KAS: I think our past speaks for itself as all external attempts to define us or compare us to other acts has always been very contradictory and controversial ever since we started. We have been labeled as industrial black metal because of our theme, but we are not black metal band at all, we have never said that, Satanism and blasphemy are not exclusive to black metal naturally, the black metal world knows this, but not the other world so easily it seems.

We have been also compared to Rob Zombie, Marilyn Manson, Ministry, Turmion Kätilöt because of industrial side mostly by the media and listeners, but we are apparently still too harsh sounding to meet those comparisons as well! Not to mention, some don't think we are metal at all, and that we are only an aggrotech band like Hocico, Suicide Commando, etc. My favorite was probably when one music journalist once said that we are like if Rammstein and Slipknot had a baby with little bit Die Antwoord in it. It was something that stuck with me and seems to add to my ongoing confusion…that there might be something that separates us from others…all which has not yet been properly defined or invented!

CV: Can an artist truly be unique? Some would argue there is no such thing as being unique; that it’s nothing more than a compounding of influences making an artist who or what they are. Would this then say that artists today are destined to be just copies of those who have already come to pass?
KAS: Everything builds on the top of earlier things, so in a philosophical sense, nothing is unique, because reality and therefore culture, develops cumulatively in sort of an everlasting continuum of things. It is like you say, we are just combinations of earlier things, and in a pragmatic sense, the seemingly aspect of being unique is best approached if you can combine these things in such way that it gives an impression of a completely new form. For instance, Quentin Tarantino's movies are pretty unique, even they have been forged together with excessive method of exploitation, so none of the ingredients are actually unique, but when they are together, they composes a new form.


CV: Are there life lessons to learn being in a Heavy Metal band that you feel cannot be taught elsewhere? If so, what are they?
KAS: This is those situations like when fish cannot see the water while swimming in it I think. For me, the music, mysticism and occultism are the part of the same continuum…so for me, there has been so many lessons, but no idea how much of it is exclusively caused by metal music alone.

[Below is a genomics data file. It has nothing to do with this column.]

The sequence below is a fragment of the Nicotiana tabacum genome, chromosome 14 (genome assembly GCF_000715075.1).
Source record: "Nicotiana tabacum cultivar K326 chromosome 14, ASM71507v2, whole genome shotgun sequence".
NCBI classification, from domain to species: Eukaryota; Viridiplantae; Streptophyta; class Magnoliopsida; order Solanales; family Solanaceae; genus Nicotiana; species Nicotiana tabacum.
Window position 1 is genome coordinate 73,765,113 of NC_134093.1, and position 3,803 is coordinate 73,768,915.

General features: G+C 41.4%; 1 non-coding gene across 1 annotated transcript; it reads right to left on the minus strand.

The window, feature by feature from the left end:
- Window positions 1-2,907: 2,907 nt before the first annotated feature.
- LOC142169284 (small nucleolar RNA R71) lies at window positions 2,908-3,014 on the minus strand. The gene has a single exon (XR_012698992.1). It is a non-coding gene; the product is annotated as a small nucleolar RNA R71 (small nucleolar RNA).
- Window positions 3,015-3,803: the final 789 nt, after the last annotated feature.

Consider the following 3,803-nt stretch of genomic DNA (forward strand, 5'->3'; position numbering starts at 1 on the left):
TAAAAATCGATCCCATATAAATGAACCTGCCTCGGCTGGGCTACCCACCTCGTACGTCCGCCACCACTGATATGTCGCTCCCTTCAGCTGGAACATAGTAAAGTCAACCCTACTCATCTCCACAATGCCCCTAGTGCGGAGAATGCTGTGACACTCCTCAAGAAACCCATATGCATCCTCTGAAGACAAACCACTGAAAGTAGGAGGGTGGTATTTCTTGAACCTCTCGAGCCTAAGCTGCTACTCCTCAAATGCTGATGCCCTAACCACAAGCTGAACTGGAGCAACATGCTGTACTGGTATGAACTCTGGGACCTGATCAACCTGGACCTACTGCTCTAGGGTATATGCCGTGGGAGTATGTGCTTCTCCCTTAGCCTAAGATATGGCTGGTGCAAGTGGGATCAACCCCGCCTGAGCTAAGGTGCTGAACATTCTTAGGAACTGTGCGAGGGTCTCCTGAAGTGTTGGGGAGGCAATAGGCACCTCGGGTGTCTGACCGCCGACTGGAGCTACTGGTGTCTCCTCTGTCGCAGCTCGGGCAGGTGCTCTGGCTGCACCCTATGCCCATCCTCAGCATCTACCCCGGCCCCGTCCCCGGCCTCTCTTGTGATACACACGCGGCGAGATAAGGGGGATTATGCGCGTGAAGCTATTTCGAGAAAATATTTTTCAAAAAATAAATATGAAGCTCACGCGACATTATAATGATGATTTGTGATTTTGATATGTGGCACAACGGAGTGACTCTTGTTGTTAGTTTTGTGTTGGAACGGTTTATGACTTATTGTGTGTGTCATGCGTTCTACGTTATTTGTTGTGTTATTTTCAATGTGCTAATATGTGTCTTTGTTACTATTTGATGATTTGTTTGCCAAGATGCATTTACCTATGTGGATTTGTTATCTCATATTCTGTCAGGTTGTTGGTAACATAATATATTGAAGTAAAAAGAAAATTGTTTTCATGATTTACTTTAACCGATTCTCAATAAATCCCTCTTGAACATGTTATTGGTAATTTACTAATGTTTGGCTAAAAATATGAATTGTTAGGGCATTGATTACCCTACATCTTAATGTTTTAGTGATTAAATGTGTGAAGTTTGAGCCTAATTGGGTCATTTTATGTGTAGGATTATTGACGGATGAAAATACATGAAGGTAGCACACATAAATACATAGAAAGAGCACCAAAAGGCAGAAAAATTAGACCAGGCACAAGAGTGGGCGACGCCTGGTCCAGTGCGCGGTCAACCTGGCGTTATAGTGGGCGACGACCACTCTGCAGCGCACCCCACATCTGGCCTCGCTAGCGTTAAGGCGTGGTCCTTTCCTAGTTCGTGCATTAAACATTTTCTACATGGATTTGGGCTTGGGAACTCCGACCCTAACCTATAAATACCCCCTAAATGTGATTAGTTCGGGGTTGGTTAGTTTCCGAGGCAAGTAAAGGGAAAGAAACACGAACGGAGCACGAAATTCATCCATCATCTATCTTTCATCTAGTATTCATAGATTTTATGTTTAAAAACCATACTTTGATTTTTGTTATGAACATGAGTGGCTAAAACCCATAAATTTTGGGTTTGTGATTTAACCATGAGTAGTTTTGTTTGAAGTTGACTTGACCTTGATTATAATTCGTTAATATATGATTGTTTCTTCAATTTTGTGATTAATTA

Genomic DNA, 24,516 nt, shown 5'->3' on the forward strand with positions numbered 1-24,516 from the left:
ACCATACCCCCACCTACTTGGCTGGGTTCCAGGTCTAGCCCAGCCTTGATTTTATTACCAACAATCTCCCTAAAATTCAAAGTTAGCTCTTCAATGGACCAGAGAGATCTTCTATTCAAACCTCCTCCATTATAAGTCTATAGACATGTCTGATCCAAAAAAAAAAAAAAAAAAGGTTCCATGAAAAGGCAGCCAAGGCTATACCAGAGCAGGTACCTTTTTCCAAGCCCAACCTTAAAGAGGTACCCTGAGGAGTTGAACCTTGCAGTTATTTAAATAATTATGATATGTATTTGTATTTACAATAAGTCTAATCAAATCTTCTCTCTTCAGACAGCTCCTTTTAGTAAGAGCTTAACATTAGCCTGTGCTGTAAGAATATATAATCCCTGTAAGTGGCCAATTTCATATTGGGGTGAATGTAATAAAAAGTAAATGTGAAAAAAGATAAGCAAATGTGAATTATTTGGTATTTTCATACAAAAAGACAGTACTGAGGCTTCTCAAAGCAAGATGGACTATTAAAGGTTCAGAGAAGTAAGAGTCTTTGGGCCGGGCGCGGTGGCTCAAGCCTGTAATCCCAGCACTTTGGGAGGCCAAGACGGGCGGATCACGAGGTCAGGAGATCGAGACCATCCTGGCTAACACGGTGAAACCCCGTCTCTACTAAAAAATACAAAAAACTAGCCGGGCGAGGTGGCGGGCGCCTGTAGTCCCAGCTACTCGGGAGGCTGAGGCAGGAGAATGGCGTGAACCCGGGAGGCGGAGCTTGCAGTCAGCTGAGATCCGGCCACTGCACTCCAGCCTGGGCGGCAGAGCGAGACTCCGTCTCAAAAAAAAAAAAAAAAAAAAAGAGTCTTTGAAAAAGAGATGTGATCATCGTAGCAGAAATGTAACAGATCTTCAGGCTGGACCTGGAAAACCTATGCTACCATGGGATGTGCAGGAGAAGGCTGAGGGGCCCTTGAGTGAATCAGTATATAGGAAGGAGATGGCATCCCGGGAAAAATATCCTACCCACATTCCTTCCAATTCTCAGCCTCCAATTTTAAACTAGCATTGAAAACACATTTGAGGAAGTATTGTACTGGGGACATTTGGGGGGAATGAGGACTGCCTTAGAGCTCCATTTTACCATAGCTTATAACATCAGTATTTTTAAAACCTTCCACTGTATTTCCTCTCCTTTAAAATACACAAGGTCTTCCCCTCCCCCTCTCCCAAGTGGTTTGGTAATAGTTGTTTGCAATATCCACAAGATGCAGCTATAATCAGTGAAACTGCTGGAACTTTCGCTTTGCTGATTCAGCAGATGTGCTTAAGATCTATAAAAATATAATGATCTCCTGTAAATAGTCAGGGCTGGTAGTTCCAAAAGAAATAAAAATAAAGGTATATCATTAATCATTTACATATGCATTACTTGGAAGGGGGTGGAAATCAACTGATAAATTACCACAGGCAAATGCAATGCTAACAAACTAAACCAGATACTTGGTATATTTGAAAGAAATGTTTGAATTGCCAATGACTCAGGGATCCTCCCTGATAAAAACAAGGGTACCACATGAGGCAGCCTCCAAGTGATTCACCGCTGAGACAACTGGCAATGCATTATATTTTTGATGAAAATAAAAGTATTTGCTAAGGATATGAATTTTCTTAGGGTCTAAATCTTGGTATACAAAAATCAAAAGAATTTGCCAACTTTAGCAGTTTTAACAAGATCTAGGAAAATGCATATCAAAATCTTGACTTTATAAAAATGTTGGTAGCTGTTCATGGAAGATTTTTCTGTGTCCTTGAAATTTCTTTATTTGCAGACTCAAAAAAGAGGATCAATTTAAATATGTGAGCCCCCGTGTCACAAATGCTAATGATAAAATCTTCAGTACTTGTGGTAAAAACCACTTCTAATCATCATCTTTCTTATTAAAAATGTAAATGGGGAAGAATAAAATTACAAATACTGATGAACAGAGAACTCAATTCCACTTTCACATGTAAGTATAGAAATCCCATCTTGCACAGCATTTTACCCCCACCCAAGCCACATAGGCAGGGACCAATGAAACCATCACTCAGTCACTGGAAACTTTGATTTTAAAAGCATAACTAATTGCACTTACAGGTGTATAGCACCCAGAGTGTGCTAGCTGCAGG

CV: What do you feel makes someone a “rock star”? Does being a rock star automatically make one iconic or are the two completely different in your opinion?
KAS: Even though the term “rock star” is very much of tabloid shit concept, I get the sentiment, and I think all really the magnetic and mesmerizing phenomena surrounding a person or a thing has a certain x-factor that is always between the lines but defining the surface as well. By the immortal words of Special Agent Dale Cooper, when lacking of a better term, let's call it magic.

CV: What's next for you? What can fans expect to see coming as the world looks to surmount a new normal laced with a load of restrictions?
KAS: We shall escort the new single, “This is Where the Magick Happens,” into the public’s existence, and continue working with the new material in studio together with me directing new music videos as well for our act. We can’t wait for this pandemic to go and become history so we can start touring again. This is what we look forward to very much.

CV: Thank you again for spending some time talking and sharing with our readers. It was a pleasure. I wish you all the best and continued success.
KAS: Thank you for the interview. Fuck the rest, Satan is best!

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My name is Mick Michaels...I'm an artist, music fan, songwriter, producer, show host, dreamer and guitarist for the traditional Heavy Metal band Corners of Sanctuary. Writing has always been a creative outlet for me; what I couldn't say in speech, I was able to do with the written word.  Writing has given me a voice and a way for me to create on a multitude of platforms including music and song, articles, independent screenplays, books and now, artist interviews. The Cosmick View is an opportunity to raise the bar and showcase artists in a positive and inspirational light. For me, it's another out-of-this-world adventure.